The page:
This being the summer of the 2000 Olympics, it is relevant to know that caffeine is one of the many drugs that will not be permitted during the summer games. The International Olympic Committee (IOC) presently lists caffeine as a banned substance. It is difficult to believe that a substance consumed by over 75% of Americans everyday, is placed in a category, which includes harmful drugs such as steroids and cocaine. Urinary test above 12mg/liter (8 cups of coffee) is perceived by the IOC as a deliberate attempt by an athlete to gain an advantage on the competition.
Caffeine presents many side effects to regular users and also moderate
consumers. At one point many
researchers looked to link caffeine with heart disease and cancer.
Also many studies have shown that blood pressure is increased with the
consumption of caffeine, but the results of these studies vary.
For the most part these beliefs have been put to rest due to extensive
testing. Currently there is no
evidence that links caffeine to cancer, cardiovascular disease, or high blood
pressure. However, caffeine causes many side effects that can still
cause many problems among athletes as well as the regular person.
These side effects include sleep deprivation, nausea, cramping,
anxiety, fatigue, headaches, and gastrointestinal instability.
For athletes, caffeine has more disastrous effects that may affect
performance. These side effects
include muscle tightness, muscle cramping, and dehydration. The threat of any of these problems during competition is
enough to make any athlete think twice before using caffeine in a major event.
Caffeine consumption has been proven to cause major changes occurring
to the kidneys known as the diuretic effect.
Caffeine increases the blood flow in the kidneys and at the same time
inhibits the reabsorption of sodium and water.
Also caffeine has been known to weaken the detrusor muscles in the
bladder, which provokes the need to urinate.
This poses many problems to athletes participating in long-term
endurance activities. On one hand
this can cause the need to urinate, but combined with other aspects such as
dehydration and abdominal cramping, can also prove detrimental to the athlete.
Studies have shown that the diuretic effect should not present any
problems to athletes who consume moderate caffeine quantities before exercise.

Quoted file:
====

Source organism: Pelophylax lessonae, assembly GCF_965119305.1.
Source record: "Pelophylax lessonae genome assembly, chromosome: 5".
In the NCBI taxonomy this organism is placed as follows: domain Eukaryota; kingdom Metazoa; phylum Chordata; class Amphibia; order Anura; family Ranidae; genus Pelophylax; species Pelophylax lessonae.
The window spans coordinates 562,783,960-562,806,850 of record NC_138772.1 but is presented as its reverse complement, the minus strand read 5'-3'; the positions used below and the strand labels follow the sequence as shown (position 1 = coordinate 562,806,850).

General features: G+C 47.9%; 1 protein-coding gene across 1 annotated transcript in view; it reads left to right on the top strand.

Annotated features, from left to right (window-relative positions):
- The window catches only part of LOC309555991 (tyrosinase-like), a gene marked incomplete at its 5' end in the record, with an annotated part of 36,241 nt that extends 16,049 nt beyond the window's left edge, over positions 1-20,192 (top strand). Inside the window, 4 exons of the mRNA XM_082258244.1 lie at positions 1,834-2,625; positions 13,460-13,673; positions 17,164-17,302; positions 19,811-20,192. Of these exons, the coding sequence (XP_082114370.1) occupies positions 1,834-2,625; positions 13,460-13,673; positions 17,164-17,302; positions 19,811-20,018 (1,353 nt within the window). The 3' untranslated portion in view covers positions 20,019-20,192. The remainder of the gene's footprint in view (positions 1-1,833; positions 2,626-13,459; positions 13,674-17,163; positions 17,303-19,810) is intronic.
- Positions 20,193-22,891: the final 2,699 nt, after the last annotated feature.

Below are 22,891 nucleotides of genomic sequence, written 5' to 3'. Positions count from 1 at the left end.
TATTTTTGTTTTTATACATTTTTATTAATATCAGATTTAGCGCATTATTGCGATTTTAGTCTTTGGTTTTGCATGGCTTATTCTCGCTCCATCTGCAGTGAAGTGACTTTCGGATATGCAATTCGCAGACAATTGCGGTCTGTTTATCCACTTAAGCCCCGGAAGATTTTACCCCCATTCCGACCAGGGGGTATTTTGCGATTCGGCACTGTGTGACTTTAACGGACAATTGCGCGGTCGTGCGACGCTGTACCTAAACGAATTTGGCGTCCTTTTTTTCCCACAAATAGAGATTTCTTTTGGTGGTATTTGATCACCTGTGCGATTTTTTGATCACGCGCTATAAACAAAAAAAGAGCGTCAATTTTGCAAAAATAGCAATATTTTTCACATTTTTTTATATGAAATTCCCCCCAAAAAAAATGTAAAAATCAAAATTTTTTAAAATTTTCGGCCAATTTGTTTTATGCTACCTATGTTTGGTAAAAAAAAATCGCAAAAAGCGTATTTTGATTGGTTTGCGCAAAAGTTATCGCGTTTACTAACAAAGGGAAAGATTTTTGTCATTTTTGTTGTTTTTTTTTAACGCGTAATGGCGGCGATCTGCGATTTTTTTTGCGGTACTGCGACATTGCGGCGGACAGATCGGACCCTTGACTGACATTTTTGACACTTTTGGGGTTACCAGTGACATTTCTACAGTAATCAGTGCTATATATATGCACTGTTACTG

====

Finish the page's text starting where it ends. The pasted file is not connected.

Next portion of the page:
In a study to evaluate the amount of excessive sweating in long
distance running, 9 athletes were given 450mg of caffeine either with 30
minutes of exercise or without. The
running resulted in a decrease in the urine flow and also a decrease in the
amount of caffeine that was excreted in the urine.
This supports the belief that caffeine should not pose a threat of
urinary problems to endurance athletes. (Barnard, 1992)
For the most part many doctors do not support the use of caffeine in
athletics. For those athletes who
believe that caffeine can enhance their performance, there are a few tips that
may prove useful maximizing their full potential. It is important that the athlete refrains from caffeine use
3-4 days before their competition. This
allows for the tolerance levels of caffeine to decrease, thus making the body
susceptible to caffeine when consumed. Also
it is important for athletes to understand their caffeine limits.
If you have never used caffeine for sporting enhancement, then you are
unfamiliar with caffeine’s affects on your body.
Make sure that you have used caffeine in a variety of training
conditions to understand your limitations.
Also it is advantageous to ingest caffeine 2-3 hours before competition
to ensure a peak of performance. Studies
have shown that it takes several hours for caffeine to enter the body and
exploit the use of fat, thus storing glycogen for endurance.
All of these tips are essential in making the most of caffeine’s
benefits in athletics. (http://www.rice.edu/~jenky/sports/caffeine.html)
In conclusion, caffeine’s use as an ergogenic aid has been proven to increase physical endurance but has many side effects and precautions. However, caffeine’s use for short-term endurance appears to have no affect on the athlete. Many sources seem to support these two statements, but it seems that the general consensus is for athletes to avoid the use of caffeine. The International Olympic Committee treats caffeine as any other illegal drug, which poses a serious question on how advantageous the substance is to athletes? Caffeine poses many potential side effects that can affect one’s lifestyle. It is important that the user understands their caffeine limitations before habitual use, especially athletes. There are many factors that shape caffeine’s effect on the individual. Factors such as metabolism, consumption, and frequency of use should all be taken into account before the use of caffeine in athletics.
Peter B. (1984) Caffeine: Perspectives From Recent Research. New York:
Harvey (1962) Alcohol and Caffeine: a study of their psychological effects.
Gene A. (1998) Caffeine. Boca Raton: CRC Press, 233-250
Tarnopolsky, Mark. (1999) Gender
Differences in Metabolism: Practical and nutritional implications;
Caffeine. Boca Raton: CRC Press, 155-200
Yong. (1989) The Effects of Chronic Caffeine Ingestion on Peripheral
Edward M. (1972) Licit and Illicit Drugs; The Consumers Union Report on
narcotics, stimulants, depressants, inhalants, Hallucinogens, and marijuana-
including caffeine, nicotine, and alcohol. New York, 291-390
TE. (1998) Effects of Caffeine on Metabolism, Exercise Endurance and
and Withdrawl. London
J. (1992) Caffeine in Sport: influence of endurance exercise on the urinary